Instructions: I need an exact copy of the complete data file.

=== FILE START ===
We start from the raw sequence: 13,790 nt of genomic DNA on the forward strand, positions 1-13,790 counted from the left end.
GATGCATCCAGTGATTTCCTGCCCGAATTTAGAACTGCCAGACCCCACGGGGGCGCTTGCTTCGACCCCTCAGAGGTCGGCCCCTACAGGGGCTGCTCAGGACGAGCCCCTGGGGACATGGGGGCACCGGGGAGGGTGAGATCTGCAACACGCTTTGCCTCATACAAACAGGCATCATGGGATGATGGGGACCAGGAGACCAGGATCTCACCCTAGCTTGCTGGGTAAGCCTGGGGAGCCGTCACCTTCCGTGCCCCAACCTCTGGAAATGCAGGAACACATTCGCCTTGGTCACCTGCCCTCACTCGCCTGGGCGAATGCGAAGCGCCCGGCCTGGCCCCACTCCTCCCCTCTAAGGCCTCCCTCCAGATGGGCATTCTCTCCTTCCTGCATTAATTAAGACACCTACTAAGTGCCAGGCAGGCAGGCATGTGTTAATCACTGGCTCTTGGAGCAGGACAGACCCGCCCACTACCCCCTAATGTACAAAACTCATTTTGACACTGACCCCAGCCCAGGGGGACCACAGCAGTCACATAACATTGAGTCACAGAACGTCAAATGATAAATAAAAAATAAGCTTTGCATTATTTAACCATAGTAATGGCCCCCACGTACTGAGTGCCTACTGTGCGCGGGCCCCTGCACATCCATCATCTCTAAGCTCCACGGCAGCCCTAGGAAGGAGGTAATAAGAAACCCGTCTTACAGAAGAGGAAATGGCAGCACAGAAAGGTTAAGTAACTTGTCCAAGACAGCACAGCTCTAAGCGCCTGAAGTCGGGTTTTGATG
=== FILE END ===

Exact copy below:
We start from the raw sequence: 13,790 nt of genomic DNA on the forward strand, positions 1-13,790 counted from the left end.
GATGCATCCAGTGATTTCCTGCCCGAATTTAGAACTGCCAGACCCCACGGGGGCGCTTGCTTCGACCCCTCAGAGGTCGGCCCCTACAGGGGCTGCTCAGGACGAGCCCCTGGGGACATGGGGGCACCGGGGAGGGTGAGATCTGCAACACGCTTTGCCTCATACAAACAGGCATCATGGGATGATGGGGACCAGGAGACCAGGATCTCACCCTAGCTTGCTGGGTAAGCCTGGGGAGCCGTCACCTTCCGTGCCCCAACCTCTGGAAATGCAGGAACACATTCGCCTTGGTCACCTGCCCTCACTCGCCTGGGCGAATGCGAAGCGCCCGGCCTGGCCCCACTCCTCCCCTCTAAGGCCTCCCTCCAGATGGGCATTCTCTCCTTCCTGCATTAATTAAGACACCTACTAAGTGCCAGGCAGGCAGGCATGTGTTAATCACTGGCTCTTGGAGCAGGACAGACCCGCCCACTACCCCCTAATGTACAAAACTCATTTTGACACTGACCCCAGCCCAGGGGGACCACAGCAGTCACATAACATTGAGTCACAGAACGTCAAATGATAAATAAAAAATAAGCTTTGCATTATTTAACCATAGTAATGGCCCCCACGTACTGAGTGCCTACTGTGCGCGGGCCCCTGCACATCCATCATCTCTAAGCTCCACGGCAGCCCTAGGAAGGAGGTAATAAGAAACCCGTCTTACAGAAGAGGAAATGGCAGCACAGAAAGGTTAAGTAACTTGTCCAAGACAGCACAGCTCTAAGCGCCTGAAGTCGGGTTTTGATG